The op ed was in reply to an article written by The Detroit Free Press‘ Mark Phelan entitled ‘Cadillac moves a lot, but doesn’t get anywhere‘. In it, Phelan critiqued to the convoluted situation surrounding the brand’s physical address. He also pointed out that out that Warren is far cry from stylish Manhattan, and that the former Campbell Ewald building Cadillac is moving into pales in comparison to its old NYC digs.
That didn’t sit right with Fouts, who admitted Phelan’s article “did not degrade our city in any way,” but left him feeling as though he was dismissing the city of 134,000. Fouts’ op-ed said Warren is now the industrial capital of Michigan, serving home to the General Motors Technical Center, along with FCA’s truck assembly plant and a large FCA stamping plant. This made Cadillac a natural fit, he claims, situated directly across from the technical center and among other engineering-related businesses.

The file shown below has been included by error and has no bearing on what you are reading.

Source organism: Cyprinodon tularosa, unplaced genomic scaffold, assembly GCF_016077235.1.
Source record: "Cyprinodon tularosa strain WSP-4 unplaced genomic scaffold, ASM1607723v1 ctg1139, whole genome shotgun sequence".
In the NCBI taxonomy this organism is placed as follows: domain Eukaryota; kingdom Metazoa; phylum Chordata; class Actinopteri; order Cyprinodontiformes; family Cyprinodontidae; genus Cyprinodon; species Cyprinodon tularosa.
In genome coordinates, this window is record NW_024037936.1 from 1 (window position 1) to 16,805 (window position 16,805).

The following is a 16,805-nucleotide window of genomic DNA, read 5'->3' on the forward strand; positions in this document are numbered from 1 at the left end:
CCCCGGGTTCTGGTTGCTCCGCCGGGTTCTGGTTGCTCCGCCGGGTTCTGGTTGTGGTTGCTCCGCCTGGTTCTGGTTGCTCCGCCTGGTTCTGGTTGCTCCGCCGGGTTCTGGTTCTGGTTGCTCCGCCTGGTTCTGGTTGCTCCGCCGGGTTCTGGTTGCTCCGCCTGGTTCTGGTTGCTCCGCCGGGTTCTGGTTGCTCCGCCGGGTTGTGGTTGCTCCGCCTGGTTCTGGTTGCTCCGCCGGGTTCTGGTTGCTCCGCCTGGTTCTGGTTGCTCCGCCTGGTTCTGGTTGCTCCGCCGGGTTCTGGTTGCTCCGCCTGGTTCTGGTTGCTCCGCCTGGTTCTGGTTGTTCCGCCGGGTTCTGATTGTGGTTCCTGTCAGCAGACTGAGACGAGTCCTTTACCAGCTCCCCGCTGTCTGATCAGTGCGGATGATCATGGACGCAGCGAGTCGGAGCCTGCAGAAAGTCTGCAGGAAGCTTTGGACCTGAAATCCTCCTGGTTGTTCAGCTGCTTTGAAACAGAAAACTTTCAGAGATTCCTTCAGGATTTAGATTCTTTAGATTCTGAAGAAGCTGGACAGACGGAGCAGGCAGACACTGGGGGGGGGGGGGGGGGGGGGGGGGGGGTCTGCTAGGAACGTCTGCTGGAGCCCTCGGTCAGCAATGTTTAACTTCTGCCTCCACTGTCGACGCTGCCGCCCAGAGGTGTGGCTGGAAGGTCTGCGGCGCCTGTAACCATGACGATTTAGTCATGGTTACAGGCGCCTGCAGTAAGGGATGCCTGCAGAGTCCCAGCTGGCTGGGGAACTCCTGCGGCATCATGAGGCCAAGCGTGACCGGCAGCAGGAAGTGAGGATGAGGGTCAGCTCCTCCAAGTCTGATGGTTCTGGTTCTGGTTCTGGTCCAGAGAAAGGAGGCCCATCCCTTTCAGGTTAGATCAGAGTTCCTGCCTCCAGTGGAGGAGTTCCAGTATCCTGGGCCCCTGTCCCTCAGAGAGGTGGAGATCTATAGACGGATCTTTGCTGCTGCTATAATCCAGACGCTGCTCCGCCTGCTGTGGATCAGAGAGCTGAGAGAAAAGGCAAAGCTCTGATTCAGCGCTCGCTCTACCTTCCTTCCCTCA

GM was clearly acting with its best interests in mind when it chose the Warren site, which is conveniently located near its technical center and was likely very affordable. It moved from NYC for exactly those reasons, after all. Detroit residents are rightly peeved that Cadillac wasn’t moved downtown, though, with the city obviously in need of new businesses.
Cadillac will move into the former Campbell Ewald building after spending four years at its high-end offices in New York City. The brand moved to the Big Apple in 2015 to better align itself with luxury customers, a decision that was met with criticism from the start. In June, Cadillac spokesperon Andrew Lipman said it’s “100 percent that we’re staying here, that was never a question,” when asked if the brand could move back to the Detroit area following the departure of Johan de Nysschen.